Photoshop black and white conversion tips: the best ways to make mono images
There are many ways to make black and white images in Photoshop, but some are better than others. In this tutorial we reveal the best all-around Photoshop black and white conversion techniques to evoke the true magic of monochrome.
Most digital cameras on the market today can create black and white images, and in some cases with a range of nice effects, but the best monochrome results are still generally produced by converting a colour image using Photoshop or Adobe Camera Raw.
Of course, if your camera allows you to capture Raw and JPEG images simultaneously with the black and white mode enabled, you can have the best of both worlds, a quick monochrome shot and a colour Raw file that you can convert later.
This can be a very useful way of working because it enables you to see the scene in black and white through the EVF or on the LCD.
SEE MORE: Black and white photography – what every photographer needs to know
Photoshop offers several ways of converting a colour image to black and white, including a simple desaturation (which tends to produce rather flat images), selecting a single colour channel and the more complex Channel Mixer method.
Using a single channel to create a black and white image uses just the brightness of the red, green or blue channels, whereas the Channel Mixer method, as the name suggests, blends the input from the three colour channels.
Until relatively recently the Channel Mixer approach was considered to be the best, but the Photoshop Black and White adjustment (which is best applied as an Adjustment Layer) and the HSL/Grayscale controls in Adobe Camera Raw are a better option, giving greater control in a more easily understood fashion.
These two methods allow you to adjust the brightness of the colours that make up the image.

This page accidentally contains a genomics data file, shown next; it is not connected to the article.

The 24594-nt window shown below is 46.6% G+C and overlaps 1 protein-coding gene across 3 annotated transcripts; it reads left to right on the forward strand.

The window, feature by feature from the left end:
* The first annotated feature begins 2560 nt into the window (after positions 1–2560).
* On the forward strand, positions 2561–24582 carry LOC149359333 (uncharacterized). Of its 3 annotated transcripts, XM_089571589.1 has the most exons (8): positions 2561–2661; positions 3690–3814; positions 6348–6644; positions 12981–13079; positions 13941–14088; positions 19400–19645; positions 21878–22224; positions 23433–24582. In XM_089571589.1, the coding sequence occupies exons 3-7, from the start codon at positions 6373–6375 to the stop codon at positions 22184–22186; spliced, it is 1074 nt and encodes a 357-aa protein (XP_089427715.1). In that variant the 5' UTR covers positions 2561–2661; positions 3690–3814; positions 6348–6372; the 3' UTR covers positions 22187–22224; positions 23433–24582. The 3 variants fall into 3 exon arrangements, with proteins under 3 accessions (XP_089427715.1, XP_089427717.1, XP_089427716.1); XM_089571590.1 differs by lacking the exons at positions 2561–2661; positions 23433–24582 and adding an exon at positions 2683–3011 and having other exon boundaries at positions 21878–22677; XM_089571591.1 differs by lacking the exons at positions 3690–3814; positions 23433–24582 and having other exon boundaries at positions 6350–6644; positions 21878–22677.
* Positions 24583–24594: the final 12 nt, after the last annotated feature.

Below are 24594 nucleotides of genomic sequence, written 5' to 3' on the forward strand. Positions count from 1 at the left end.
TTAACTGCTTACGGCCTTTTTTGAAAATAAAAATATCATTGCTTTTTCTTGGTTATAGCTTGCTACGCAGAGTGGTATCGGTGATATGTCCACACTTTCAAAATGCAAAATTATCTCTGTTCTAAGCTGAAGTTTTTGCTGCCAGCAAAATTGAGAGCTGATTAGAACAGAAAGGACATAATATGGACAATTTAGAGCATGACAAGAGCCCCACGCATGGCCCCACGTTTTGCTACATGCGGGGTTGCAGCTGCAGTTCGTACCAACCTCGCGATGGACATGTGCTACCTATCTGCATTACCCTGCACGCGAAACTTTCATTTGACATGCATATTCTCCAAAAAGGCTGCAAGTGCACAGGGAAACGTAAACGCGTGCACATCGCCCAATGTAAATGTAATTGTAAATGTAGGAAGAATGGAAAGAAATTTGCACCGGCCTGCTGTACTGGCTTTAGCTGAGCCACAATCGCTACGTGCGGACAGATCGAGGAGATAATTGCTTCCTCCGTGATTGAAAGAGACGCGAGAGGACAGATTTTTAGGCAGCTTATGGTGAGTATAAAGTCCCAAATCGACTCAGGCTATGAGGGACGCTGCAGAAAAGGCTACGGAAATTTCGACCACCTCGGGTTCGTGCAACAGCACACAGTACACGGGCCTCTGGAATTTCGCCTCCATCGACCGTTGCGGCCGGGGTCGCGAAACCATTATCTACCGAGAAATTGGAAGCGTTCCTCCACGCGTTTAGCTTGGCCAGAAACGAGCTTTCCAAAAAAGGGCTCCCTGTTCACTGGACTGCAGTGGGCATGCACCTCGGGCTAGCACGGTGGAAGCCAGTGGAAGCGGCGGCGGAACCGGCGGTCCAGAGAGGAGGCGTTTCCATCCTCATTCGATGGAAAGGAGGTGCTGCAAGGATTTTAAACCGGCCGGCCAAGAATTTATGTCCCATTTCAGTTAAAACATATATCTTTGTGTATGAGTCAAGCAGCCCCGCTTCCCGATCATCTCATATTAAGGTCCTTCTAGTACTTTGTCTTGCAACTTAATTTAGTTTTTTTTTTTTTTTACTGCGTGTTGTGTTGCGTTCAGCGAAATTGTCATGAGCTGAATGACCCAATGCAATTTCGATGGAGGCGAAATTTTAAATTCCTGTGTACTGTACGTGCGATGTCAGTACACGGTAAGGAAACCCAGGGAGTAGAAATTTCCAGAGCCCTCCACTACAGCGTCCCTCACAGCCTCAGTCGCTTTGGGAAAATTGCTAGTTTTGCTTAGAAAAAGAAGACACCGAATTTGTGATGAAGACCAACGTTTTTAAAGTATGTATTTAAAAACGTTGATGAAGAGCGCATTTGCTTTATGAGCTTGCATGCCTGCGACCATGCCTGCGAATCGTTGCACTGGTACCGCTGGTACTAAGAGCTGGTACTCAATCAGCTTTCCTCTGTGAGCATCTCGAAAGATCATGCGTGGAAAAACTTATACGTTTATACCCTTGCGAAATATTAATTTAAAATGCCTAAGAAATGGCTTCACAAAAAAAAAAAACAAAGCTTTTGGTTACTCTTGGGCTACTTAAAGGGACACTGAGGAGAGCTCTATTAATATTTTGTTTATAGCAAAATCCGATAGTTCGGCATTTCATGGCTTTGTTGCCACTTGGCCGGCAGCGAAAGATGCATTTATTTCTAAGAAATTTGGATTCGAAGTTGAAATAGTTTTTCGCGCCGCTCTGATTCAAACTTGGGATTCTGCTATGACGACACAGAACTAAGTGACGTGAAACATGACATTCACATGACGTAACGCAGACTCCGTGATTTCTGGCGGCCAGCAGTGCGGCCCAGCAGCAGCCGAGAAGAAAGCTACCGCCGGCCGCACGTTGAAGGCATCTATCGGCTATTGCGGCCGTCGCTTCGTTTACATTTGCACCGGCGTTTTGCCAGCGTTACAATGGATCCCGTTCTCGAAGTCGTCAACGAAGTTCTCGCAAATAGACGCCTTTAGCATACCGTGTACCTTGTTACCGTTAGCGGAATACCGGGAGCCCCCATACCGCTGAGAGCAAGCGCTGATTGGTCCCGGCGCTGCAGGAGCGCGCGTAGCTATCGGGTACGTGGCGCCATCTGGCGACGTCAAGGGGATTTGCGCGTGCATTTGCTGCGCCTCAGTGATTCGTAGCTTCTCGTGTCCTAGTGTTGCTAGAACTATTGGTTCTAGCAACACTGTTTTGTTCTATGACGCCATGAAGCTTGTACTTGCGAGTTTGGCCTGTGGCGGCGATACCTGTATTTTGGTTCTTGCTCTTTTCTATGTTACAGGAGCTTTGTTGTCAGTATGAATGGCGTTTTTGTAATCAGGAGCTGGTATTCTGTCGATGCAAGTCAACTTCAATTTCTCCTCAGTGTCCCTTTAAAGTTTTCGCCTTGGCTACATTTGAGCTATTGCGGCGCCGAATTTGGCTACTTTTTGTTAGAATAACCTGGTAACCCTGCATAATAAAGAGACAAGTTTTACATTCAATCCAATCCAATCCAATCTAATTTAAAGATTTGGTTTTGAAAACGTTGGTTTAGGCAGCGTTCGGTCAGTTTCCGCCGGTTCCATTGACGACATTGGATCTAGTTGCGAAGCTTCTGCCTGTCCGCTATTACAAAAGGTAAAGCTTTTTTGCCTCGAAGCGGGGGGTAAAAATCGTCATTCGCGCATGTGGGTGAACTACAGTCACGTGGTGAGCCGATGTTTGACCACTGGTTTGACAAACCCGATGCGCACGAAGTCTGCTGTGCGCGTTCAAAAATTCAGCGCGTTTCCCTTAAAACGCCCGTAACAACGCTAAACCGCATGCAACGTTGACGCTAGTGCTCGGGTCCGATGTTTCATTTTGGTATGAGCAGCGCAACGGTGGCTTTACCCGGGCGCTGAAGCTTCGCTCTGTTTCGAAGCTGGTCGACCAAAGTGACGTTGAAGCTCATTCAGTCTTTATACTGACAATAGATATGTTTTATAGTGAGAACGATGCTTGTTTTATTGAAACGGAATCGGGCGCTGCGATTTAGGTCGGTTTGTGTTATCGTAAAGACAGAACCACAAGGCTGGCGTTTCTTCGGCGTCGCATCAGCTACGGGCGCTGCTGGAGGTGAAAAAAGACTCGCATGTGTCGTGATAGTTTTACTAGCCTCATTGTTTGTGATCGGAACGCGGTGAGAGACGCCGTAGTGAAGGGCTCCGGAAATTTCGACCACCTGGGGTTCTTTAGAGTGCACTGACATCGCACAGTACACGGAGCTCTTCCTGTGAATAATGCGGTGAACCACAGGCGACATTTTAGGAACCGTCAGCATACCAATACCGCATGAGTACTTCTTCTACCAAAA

Photoshop black and white conversion: use a black and white Adjustment Layer
To create a Black and White Adjustment Layer, simply click the Adjustment Layer icon at the bottom of the Layers Panel and select the appropriate option, or select Layer>New Adjustment Layer>Black & White.
This opens a panel that’s almost identical to the one under the HSL tab in Adobe Camera Raw, and has sliding controls that allow you to adjust the brightness of the six constituent colours – even though they are already converted to monochrome. Sliding a control to the left darkens that colour while sliding to the right brightens it.
It can be useful to select one of the preset adjustments from the drop-down box that mimic the effect of using traditional coloured filters with black and white film – at least as a starting point. Once you settle on one you can always tweak it further by moving the sliding controls.
High Contrast Red Filter
This has darkened the blue of the sky and brightened the foliage to bring out the clouds and create a high-contrast image.
Using a blue filter effect brightens blues and darkens oranges and yellows, so the land is dark while the sky is light in tone in this image.
Because a filter darkens its opposing colour and brightens its own, the green filter produces a low-contrast image from this scene.
PAGE 1 – Photoshop black and white conversion: use a black and white Adjustment Layer
PAGE 2 – Photoshop black and white conversion: use the hand
PAGE 3 – Photoshop black and white conversion: contrast control
PAGE 4 – Photoshop black and white conversion: toning with a Gradient Map
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on Tuesday, November 26th, 2013 at 12:01 am under Photoshop Tutorials, Tutorials.
Tags: black and white photography, photo editing